Should Matheny coach ‘em up better? He was dealt a Michael A. Taylor, that’s a losing hand before you even see the flop.
Should the development be better? It’s a little disconcerting that they whiffed on the debuts of both Lynch and Kowar, but if you’re dominating at Triple-A, there’s not much sense in letting young prospects keep doing that for an extended period of time.
Should they have spent more money in the offseason? To what end, other than tying up payroll and potentially blocking guys when they get ready so you can chase a Wild Card, maybe, into September?
Going 15-9 in April ruined this for everyone. Without a ton of luck, this was going to be a transition year, and now it is and guys are taking their lumps. If you believe in processes, this is one for the Royals.
Take Three: Don’t overthink the draft
The draft is coming in a couple of weeks. If you want high-level analysis on that, I implore you to find Clint Scoles of Royals Academy, sit at his feet and soak up knowledge like a novice monk learning from the Dalai Lama. Go to Clint for expertise. Come to me for the obvious stuff.
And if Kumar Rocker is hanging around on the board at No. 7, take him and don’t look back.
I understand why the league elected to move the draft back a few weeks and not interfere with the goings-on in Omaha during the College World Series. Of MLB-related items of the past Rob Manfred-era number of years, it’s among the least objectionable possible. A guy trying to help his team advance at that level could do without the added concern of draft position, and it will (should?) behoove the league to have as many of these guys as possible at the draft itself. Even the protestations of lost development time during short-season strikes me as short-sighted; with almost no exception, you could push short-season ball back a few weeks and it wouldn’t affect much of what is occurring at the higher levels of the organization.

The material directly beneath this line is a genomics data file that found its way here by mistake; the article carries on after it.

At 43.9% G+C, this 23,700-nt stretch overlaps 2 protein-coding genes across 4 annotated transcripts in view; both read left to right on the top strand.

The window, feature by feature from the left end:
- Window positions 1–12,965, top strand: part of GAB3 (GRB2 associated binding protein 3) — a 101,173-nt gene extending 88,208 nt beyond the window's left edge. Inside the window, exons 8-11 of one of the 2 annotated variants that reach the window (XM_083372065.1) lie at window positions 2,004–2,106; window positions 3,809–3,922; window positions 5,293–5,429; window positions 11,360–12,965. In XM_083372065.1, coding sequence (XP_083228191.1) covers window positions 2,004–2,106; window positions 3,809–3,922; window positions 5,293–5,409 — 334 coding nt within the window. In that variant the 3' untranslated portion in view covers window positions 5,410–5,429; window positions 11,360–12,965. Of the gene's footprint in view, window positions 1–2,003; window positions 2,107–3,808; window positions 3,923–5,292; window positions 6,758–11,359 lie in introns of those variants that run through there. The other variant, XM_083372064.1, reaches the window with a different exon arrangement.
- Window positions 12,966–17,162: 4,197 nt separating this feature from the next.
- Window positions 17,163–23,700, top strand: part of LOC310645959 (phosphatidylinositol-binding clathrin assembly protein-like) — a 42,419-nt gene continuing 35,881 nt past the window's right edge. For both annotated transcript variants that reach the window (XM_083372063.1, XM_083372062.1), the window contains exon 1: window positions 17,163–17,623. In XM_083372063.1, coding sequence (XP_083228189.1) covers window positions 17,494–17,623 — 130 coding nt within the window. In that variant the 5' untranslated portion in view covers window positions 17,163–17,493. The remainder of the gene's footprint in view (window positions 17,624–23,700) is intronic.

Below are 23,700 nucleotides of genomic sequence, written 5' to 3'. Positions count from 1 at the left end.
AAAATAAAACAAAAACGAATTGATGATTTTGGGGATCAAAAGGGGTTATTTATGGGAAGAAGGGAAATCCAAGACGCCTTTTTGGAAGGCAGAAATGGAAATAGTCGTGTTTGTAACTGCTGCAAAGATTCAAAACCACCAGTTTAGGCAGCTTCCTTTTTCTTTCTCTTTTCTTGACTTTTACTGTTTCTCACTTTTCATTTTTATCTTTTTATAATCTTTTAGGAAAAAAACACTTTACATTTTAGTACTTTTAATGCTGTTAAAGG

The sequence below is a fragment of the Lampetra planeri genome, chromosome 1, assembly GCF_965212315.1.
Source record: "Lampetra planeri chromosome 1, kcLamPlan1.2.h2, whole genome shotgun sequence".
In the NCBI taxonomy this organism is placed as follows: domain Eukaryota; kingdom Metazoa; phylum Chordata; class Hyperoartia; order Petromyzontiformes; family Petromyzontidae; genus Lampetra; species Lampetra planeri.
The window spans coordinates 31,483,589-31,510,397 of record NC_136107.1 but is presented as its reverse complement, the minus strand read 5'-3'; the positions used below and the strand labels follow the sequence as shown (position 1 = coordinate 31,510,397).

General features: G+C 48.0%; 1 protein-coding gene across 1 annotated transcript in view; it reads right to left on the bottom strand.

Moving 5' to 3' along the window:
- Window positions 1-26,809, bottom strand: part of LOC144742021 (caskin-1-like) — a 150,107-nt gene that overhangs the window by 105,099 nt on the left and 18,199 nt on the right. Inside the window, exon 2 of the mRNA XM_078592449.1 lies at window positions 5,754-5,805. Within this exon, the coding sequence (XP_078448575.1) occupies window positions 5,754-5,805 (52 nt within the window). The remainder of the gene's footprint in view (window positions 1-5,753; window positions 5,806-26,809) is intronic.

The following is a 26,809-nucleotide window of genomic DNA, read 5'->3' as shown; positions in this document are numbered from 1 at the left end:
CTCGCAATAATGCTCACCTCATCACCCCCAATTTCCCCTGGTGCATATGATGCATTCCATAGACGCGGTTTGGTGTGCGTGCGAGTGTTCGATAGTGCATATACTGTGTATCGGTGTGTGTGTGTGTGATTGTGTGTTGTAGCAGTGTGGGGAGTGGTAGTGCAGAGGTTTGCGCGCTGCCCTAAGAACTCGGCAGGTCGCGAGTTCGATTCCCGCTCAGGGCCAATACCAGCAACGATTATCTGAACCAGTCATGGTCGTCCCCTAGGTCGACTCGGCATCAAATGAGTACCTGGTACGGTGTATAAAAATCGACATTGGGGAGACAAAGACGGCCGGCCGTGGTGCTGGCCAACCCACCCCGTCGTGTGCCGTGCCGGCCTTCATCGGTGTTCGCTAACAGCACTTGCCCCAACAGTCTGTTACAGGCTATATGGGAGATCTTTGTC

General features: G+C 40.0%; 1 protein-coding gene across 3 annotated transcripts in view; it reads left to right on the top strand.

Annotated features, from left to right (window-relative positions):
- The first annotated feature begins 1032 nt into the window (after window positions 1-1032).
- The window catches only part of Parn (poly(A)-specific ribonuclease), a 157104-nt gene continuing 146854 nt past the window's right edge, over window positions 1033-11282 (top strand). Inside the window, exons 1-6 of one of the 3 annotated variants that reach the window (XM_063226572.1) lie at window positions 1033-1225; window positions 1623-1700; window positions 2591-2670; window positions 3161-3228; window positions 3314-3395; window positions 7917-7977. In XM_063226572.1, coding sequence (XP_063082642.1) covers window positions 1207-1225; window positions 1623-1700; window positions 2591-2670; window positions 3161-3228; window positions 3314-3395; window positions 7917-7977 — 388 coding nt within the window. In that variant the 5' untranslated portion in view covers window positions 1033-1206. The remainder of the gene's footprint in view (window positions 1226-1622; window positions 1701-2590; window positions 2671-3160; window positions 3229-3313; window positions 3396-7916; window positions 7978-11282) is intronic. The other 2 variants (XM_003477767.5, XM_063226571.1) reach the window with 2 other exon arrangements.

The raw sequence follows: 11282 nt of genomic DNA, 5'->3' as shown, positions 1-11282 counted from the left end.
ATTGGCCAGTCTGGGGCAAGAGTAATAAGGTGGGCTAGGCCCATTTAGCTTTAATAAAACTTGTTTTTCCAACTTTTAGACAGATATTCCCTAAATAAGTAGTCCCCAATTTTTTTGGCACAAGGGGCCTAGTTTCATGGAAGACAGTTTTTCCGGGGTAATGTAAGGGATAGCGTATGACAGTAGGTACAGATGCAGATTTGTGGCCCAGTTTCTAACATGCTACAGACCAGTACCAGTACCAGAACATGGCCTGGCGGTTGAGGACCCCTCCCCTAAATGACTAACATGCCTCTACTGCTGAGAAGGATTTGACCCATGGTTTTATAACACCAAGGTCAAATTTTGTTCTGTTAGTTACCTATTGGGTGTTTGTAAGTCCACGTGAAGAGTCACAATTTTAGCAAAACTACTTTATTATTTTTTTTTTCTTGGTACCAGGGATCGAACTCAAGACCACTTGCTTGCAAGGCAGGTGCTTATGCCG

But with the extra few weeks to think and evaluate and overthink and over-evaluate, you can do that thing that often happens during the NFL Draft and use that spare time to pick apart a player you love just because.
Don’t do that with Kumar Rocker.
I know the MLB Draft is a crapshoot based around projectability three, four, five years into the future and that for all I know Khalil Watson is the next George Brett. In 2017, I recall developing some very strong opinions about J.B. Bukauskas. Still rooting hard for that guy. But Rocker has that certain something not many ballplayers have, and it doesn’t seem tied to his results or spin rate. Whatever it is, he has it and you should want it on your baseball team.
Singer’s shoulder is barking
Brady Singer started and looked fairly sharp through three innings. So it was a bit of a surprise to hear that Hernández was warming in the bullpen. It was even more a surprise when he came out of the bullpen at the start of the fourth inning.
A little bit later, the club announced that Singer was lifted as a precautionary measure due to right posterior shoulder tightness.
Apparently, it’s been an issue over the last several days. From Mike Matheny:
“It (the shoulder issue) popped up after his last start. Just something that we were going to be cautious with. We knew going in to today that we were going to just see how he was feeling, try to limit the work if we needed to and he got to the number that we were talking about after talking with the medical team and he did a nice job making some good pitches in tough spots.”
Matheny said that the limit on Singer was just for Wednesday’s start, depending obviously on how he feels going forward.
Singer himself had this to say:
“It happened after the last outing. Kind of bothered me all week there. Threw a side session, still kind of felt it. But I wanted to pitch and that was the plan to go out there and pitch. I didn’t know about the three innings, but that was obviously Skip and the rest of the coaches and the training staff trying to protect me.”
There’s a lot to unpack here. His shoulder bothered him not just after his last start, but also during the time between starts. It sounds like the discomfort never really went away. The Royals decided it was fine for him to throw a limited number of pitches and Singer indicated that he felt fine during the game.